Artist: LudacrisTitle: The Red Light DistrictRating: 3 1/2 StarsReviewed by: Matt Barone
When youre a rap superstar in the vein of Ludacris, life seemingly becomes one big party; money flows in with ease, girls drop to their knees at the sight of you, weed piles up by the dime bag, and gallons of liquor equal endless good times. Whether this is completely true or not is only known to Luda and his crew, but, throughout the course of his fourth album, The Red Light District (DTP/Def Jam), these perks of life are extensively covered as Luda draws parallels between his native grounds of Atlanta and the carefree Red Light section of infamous Amsterdam. Rhyming about lifes finer things has always been the witty MCs strength, making The Red Light District a by-the-book exercise in formulas already familiar to his fans.
Despite a few signs of growth, Ludacris latest is basically more of the same from one of the games more entertaining voices. This isnt necessarily a bad thing, though, as Luda continues to craft addictive numbers that transcend nationwide tastes and should bump in any Hip-hop fans speakers. KLC provides forceful horns and strings for Luda to issue angry commands on the rowdy Get Back, while DJ Green Lantern turns the Austin Powers theme music (Quincy Jones Soul Bossa Nova) into a fierce instrumental as Luda fires off confident boasts at all naysayers, including his highly-publicized enemy Bill OReilly. Jim Crow member Polo shows off his production skills on the laidback Pimpin All Around The World, and playful organs elevate the generic money dedication Large Amounts into Rewind worthy material. Ludacris is at his best, however, on the scorching Potion, as Timbaland concocts an insane blend of tribal percussion and ambient sound effects for our host to declare, 58 but still a big shot, plus I got a big cock/ Get clean everyday, stay fresher than whats in a Zip Loc/ Tell your man to kick rocks, when I make my pit stops Im in, then its hard to get me out like Im a slip knot.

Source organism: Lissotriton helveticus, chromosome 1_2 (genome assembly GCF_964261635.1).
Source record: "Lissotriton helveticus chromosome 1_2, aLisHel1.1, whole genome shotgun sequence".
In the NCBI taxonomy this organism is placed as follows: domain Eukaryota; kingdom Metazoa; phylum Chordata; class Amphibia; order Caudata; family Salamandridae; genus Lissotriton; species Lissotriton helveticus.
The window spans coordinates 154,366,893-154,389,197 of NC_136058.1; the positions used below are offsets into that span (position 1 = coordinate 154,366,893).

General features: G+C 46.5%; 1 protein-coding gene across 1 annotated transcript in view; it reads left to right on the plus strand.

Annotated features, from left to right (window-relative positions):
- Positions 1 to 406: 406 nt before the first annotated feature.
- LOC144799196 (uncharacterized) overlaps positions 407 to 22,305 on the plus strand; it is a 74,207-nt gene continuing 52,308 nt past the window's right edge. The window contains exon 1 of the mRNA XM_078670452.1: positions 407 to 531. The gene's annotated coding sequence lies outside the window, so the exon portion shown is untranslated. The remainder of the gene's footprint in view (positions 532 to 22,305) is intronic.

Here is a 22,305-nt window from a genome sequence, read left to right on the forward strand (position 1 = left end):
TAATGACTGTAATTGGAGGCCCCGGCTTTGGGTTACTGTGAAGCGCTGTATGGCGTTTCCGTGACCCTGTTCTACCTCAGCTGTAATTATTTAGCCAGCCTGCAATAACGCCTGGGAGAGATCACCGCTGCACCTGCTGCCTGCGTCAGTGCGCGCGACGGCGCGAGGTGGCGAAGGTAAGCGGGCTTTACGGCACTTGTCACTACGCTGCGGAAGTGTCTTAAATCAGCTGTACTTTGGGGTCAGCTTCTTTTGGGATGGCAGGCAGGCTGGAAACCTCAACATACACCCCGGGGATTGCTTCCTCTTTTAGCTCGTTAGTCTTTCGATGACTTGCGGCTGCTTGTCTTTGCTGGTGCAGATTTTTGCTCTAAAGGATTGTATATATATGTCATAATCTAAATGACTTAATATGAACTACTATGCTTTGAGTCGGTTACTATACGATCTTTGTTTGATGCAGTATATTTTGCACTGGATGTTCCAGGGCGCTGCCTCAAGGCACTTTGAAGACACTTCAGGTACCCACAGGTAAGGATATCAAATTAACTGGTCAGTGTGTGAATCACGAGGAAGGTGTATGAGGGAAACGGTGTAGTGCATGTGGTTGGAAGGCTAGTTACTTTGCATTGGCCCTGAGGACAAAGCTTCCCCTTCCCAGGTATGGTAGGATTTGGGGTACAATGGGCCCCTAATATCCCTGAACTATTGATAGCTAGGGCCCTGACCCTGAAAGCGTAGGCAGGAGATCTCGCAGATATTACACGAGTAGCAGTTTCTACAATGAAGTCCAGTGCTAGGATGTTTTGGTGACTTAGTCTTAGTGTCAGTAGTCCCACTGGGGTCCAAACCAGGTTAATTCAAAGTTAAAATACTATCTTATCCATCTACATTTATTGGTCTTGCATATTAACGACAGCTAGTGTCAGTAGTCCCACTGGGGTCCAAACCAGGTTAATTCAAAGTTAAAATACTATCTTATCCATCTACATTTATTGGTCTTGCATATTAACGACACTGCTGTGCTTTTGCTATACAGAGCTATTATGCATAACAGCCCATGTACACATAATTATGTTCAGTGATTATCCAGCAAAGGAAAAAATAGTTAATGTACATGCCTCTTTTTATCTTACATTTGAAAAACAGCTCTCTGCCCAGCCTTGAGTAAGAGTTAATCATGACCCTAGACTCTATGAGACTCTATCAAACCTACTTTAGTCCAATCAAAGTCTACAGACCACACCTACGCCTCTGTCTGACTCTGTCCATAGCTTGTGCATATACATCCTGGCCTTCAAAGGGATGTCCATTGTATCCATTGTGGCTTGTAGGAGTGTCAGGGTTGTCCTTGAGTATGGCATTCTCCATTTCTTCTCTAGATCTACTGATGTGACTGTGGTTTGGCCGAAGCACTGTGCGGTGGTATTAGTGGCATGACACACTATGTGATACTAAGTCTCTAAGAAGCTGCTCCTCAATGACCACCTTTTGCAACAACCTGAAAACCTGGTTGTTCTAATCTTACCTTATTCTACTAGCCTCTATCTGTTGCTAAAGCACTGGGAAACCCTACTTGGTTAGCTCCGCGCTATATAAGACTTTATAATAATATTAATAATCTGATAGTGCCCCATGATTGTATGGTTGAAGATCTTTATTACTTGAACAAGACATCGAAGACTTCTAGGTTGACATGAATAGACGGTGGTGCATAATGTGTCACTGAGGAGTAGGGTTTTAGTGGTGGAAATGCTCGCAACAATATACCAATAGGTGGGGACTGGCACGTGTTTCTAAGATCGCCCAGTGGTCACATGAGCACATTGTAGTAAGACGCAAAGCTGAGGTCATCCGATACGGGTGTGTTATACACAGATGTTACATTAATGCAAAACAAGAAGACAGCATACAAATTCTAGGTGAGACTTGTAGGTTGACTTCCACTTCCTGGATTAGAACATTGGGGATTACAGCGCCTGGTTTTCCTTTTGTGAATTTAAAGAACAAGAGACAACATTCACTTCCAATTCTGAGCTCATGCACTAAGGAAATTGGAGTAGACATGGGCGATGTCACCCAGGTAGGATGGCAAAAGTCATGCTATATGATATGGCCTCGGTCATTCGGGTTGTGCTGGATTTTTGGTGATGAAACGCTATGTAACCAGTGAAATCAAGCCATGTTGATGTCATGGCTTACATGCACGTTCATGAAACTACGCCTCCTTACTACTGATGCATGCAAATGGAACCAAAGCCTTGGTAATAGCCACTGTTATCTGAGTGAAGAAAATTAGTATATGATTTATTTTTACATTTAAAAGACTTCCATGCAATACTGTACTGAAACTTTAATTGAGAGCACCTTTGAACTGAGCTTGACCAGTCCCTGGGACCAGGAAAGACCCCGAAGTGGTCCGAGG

Thankfully, Ludacris opts to take some artistic chances on The Red Light District, and the results are successful. Nas checks in on the nostalgic Virgo to glide over Doug E. Freshs vintage beatbox skills, while L.T. Mos lively Left Coast creation fits Luda and DJ Quiks back-and-forth verses like a glove on Spur of the Moment. Newcomer Voodoo turns Teena Maries Portuguese Love into a haunting backdrop on Child of the Night, as Nate Doggs hook nicely anchors Ludas introspection, confessing, I admit to being caught by many foolish distractions, and Im forced to pay the price as a result of my actions.
DMXs generic chorus and Ice Drakes tired bells do little to help the weak Put Your Money. Besides this disposable inclusion, though, The Red Light District plays through with steady enjoyment. The main problem that plagues the record is Ludacris complacency, resting in a comfort zone that too many others have established residence in since he first asked listeners Whats Your Fantasy? Still, while many may try to duplicate his style, Ludacris is a one-of-a-kind MC in todays rap landscape, delivering verses with signature flash and punchline prowess. For that, The Red Light District chalks up another victory for Luda.